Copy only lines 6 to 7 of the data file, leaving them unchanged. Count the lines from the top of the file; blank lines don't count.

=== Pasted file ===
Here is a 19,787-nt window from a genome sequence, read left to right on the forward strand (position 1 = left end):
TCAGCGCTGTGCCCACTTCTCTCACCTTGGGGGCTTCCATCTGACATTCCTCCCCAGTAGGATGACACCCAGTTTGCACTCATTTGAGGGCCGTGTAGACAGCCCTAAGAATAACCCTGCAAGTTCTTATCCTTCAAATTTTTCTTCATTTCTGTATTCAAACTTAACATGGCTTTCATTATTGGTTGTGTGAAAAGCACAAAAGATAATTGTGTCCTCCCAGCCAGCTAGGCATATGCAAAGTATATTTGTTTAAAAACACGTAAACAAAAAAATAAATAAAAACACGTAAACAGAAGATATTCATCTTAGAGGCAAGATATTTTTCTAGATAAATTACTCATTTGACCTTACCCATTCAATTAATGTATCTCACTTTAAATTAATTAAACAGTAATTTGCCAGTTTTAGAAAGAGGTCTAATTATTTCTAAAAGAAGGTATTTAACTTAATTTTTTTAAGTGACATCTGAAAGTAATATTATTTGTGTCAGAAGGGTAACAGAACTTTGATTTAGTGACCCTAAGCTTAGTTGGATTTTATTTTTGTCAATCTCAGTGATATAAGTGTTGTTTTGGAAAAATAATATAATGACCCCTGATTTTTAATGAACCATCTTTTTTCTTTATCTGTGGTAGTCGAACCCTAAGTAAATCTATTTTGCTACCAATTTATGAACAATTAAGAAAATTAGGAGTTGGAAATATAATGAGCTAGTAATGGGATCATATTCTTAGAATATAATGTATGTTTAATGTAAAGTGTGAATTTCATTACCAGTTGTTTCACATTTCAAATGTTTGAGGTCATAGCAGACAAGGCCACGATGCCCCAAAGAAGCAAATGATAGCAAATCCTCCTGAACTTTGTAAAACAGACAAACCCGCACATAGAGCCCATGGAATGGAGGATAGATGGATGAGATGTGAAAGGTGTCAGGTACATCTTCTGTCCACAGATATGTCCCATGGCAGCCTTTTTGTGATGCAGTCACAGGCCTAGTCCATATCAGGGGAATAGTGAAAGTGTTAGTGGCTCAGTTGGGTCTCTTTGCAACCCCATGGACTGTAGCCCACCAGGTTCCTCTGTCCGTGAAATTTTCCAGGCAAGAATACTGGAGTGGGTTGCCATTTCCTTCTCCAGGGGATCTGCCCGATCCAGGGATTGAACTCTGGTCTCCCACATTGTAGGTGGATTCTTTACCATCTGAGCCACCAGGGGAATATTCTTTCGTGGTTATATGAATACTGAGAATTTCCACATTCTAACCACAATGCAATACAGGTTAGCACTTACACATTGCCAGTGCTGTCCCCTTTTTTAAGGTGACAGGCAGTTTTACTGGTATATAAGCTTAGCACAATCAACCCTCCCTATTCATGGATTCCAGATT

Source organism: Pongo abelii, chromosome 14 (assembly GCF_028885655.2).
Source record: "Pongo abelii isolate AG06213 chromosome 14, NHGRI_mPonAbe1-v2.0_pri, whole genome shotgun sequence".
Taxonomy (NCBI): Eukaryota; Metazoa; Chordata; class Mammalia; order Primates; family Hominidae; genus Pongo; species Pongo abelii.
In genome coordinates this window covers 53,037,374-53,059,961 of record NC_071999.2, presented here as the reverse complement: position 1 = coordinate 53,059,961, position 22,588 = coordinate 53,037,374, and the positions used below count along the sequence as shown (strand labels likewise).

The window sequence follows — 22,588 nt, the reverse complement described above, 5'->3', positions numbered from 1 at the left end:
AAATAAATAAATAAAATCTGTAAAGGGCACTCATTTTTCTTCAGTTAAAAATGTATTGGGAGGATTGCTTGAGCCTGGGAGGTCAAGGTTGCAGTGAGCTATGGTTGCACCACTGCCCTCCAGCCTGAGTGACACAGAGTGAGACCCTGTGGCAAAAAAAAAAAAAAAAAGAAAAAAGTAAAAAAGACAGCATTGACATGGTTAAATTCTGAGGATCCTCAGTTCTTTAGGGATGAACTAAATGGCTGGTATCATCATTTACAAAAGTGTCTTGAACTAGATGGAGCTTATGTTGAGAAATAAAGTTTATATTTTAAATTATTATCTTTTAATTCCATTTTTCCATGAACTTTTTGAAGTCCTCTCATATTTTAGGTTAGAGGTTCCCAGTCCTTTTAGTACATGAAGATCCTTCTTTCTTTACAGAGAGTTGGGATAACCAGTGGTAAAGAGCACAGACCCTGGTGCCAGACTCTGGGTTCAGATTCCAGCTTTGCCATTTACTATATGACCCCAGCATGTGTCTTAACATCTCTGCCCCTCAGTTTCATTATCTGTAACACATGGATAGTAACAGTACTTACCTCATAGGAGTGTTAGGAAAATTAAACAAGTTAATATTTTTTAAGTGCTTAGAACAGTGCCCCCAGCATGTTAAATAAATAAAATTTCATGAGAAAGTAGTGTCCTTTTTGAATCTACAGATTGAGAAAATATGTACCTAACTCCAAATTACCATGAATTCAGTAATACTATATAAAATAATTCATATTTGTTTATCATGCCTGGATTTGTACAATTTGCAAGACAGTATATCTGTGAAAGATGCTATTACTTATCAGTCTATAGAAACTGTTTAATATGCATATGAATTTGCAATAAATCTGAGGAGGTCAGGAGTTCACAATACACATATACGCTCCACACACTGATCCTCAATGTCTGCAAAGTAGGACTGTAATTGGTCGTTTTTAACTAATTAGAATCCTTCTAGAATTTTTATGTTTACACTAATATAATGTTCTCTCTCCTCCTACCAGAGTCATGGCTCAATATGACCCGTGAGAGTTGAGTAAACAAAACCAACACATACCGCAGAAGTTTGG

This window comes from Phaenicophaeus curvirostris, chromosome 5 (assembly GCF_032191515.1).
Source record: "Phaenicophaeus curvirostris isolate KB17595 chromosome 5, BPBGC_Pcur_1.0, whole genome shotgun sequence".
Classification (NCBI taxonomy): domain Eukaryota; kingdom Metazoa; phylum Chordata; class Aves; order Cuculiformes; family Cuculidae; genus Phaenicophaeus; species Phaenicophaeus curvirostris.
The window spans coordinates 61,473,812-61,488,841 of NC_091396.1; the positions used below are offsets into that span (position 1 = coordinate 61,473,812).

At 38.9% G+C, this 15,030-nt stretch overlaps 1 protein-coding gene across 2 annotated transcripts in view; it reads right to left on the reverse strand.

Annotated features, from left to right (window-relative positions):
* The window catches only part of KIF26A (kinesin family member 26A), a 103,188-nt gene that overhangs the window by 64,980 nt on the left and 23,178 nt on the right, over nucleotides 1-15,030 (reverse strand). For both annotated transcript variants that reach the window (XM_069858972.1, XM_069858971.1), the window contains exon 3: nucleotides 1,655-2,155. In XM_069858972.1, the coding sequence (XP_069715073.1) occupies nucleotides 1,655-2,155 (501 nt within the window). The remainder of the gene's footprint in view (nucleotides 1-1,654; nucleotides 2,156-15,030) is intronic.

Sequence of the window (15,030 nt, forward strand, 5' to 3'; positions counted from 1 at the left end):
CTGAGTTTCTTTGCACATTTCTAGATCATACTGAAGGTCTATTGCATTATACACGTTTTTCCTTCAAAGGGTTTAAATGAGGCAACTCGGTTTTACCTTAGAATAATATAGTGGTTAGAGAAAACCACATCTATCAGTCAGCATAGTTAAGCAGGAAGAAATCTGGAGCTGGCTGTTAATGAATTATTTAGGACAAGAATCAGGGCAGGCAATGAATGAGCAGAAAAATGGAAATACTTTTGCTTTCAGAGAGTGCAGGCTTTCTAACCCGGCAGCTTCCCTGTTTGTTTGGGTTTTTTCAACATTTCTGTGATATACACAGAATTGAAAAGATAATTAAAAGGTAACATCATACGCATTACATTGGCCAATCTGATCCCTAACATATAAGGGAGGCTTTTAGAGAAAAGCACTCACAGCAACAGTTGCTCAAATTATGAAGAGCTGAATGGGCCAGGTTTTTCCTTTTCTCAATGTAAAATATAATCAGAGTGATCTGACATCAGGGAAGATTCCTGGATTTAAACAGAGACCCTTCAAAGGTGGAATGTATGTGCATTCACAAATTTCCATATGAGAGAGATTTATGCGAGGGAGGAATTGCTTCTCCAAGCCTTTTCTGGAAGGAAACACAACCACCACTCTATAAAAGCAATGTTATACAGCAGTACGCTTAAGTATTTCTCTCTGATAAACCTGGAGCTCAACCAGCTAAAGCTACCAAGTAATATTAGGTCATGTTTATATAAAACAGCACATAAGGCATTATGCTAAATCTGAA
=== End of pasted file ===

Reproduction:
In genome coordinates this window covers 53,037,374-53,059,961 of record NC_071999.2, presented here as the reverse complement: position 1 = coordinate 53,059,961, position 22,588 = coordinate 53,037,374, and the positions used below count along the sequence as shown (strand labels likewise).

The window sequence follows — 22,588 nt, the reverse complement described above, 5'->3', positions numbered from 1 at the left end: